A look at four female pastry chefs in who head pastry departments in Zurich, New York, Vienna, and Paris.
Not so long ago the post of head pastry chef in a large establishment would always have been male. Gradually as more young women entered the culinary work force, things started to change, and today women account for numerous positions of responsibility in hotels, restaurants, and pastry shops worldwide. And while Michelin-starred restaurants in New York and Paris, a multi-branch pastry shop in Zurich, and one of Vienna's old coffeehouses might not have much in common, their pastry departments are all headed by women. Here are their stories with a recipe from each.
Supervising a staff of 40 pastry chefs and cooks, Claudia Schmid, 35, is the Konditorei Leiterin, or head pastry chef, of the Fleischli pastry shops located in suburban Zurich. Schmid is a 14-year veteran of pastry shop giant Sprüngli where she completed her master pastry chef diploma in 2005. A native of Basel where she apprenticed at a local shop before heading to Sprüngli, she has also competed in the Swiss Chocolate Masters and is featured yearly at Zurich’s Salon du Chocolat. “I love organizing for production and all the new mechanized techniques that provide consistent results. When I bought a state-of-the-art machine for cutting cake layers, my former chef from Sprüngli came by to see it one day after work. He ordered one the next day! Right now I’m enjoying my new laser cutter that can be programmed for perfectly uniform cuts in everything from cookie dough to assembled cakes.” Her recipe, a poppy seed and freeze-dried raspberry cake on a stick, reflects both her love of playfulness as well as her interest in using up-to-date equipment.
Angela Pinkerton, 35, pastry chef at New York’s 11 Madison Park, a Michelin 3-star restaurant, graduated from Kent State University with a degree in biology. Afterwards she continued working in local country clubs and bakeries until she decided to attend l’Academie de Cuisine’s pastry course in Gaithersburg, Maryland, from which she graduated in 2006. After a brief stint at the Ritz Carlton in Arlington, Virgina, she did a stage at 11 Madison Park and decided to accept a job there working for the then pastry chef. She stayed through a couple of changes of pastry chefs before eventually accepting the position herself. Pinkerton collaborates very closely with 11 Madison Park chef-owner Daniel Humm who told me, “We have a ‘one-team one-dream’ approach and everything we put on the menu passes through a series of taste tests and evaluations by a group of our colleagues.” While Pinkerton has carte blanche to dream up new ideas and combinations, they become finished dishes after repeated tastings and refinements. Her recipe, a riff on Waldorf salad, is typical of her approach.“We’re very New York and we love to emphasize that especially in our desserts,” Pinkerton told me. “We get a little playful with our versions of New York specialties like cheesecake, egg creams, and chocolate-covered pretzels in our petits fours and dessert accompaniments.”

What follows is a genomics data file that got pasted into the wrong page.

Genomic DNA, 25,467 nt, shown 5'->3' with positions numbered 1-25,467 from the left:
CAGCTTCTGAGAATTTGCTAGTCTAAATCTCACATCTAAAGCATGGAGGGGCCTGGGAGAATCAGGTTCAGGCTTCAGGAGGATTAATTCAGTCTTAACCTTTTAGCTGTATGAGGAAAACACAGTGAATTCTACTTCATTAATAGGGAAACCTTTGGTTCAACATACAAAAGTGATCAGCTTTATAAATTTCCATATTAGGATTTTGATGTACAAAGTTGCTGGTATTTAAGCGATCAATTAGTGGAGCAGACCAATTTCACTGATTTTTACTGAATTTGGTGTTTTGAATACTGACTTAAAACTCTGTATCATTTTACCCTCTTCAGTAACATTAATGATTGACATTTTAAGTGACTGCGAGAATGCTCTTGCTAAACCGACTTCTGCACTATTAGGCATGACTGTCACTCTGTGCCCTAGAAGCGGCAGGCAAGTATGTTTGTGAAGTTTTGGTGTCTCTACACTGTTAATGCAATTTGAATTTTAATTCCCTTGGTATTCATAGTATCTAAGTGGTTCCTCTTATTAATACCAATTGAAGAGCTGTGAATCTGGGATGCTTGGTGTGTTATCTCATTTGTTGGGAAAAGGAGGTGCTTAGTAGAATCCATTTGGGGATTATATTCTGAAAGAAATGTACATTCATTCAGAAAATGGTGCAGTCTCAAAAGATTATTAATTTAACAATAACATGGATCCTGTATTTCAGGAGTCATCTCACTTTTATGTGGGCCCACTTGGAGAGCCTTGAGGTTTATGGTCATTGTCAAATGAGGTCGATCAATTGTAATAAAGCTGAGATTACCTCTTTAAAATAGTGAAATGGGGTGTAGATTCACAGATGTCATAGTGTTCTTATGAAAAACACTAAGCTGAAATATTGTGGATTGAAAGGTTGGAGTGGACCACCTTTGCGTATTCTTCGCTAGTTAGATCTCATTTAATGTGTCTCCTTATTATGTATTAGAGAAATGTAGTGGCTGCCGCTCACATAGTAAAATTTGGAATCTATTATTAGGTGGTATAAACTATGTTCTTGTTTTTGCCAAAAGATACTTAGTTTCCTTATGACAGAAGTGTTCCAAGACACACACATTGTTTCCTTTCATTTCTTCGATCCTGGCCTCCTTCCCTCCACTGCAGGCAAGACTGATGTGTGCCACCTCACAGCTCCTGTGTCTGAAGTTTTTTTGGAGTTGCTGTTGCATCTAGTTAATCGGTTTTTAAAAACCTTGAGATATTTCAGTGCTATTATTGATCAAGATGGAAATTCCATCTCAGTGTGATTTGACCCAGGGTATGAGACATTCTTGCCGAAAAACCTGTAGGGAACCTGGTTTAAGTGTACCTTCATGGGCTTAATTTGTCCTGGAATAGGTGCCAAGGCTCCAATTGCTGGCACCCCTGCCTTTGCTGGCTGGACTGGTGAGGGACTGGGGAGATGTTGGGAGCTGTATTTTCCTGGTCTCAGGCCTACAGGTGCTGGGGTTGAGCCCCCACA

A native of Vienna, Manuela Radlherr, 39, took over the position of head pastry chef at Café Central, one of Vienna’s old-line establishments known for the excellence of its sweets, a little more than a year ago. Trained as both a pastry chef and bread baker in Vienna, Radlherr also spent some time working at a large Viennese-style bakery in Perth, Australia. Returning to Vienna, she made the rounds of classic establishments before settling in at Café Central about 3 years ago. Initially Radlherr seconded French pastry chef Pierre Reboul from whom she took over after his departure back to France. Radlherr sees herself very much as a teacher. “I like working with young people when they’re starting out and to teach them practical ways for preparing doughs, tempering chocolate, and other essential techniques so that when they leave us they’re well equipped to move ahead.” Her recipe here is a modernized version of the most famous Viennese cake, the Sachertorte, no doubt influenced by the recent French invasion at Café Central.
Chef patissiere at Lasserre in Paris, Claire Heitzler, 34, hails from a small village in Alsace. She was influenced at an early age by the owner of a pastry shop a few steps from her childhood home; luckily for Heitzler, the owner was Christine Ferber, often cited as one of France’s finest pastry chefs. Soon after completing her apprenticeship, Heitzler accepted a position as pastry chef at Alain Ducasse’s Beige in Tokyo and, still in her twenties, supervised a staff of Japanese pastry cooks whose work she described as “very organized and serene.” “In Japan I learned to create desserts that were lighter, less sweet, and less fat-laden than European standards with an emphasis on fresh fruit, something that I’ve come to do now in my work at Lasserre,” she told me in a recent phone conversation. Her recipe here bears that out. She concluded with, “Young pastry chefs shouldn’t try to move ahead too quickly – go slowly and master the basics first.”
Whether they’re technicians, teachers, or traditionalists, young women pastry chefs are influencing and improving the wide world of desserts and baking every day, a trend that will only continue to grow.
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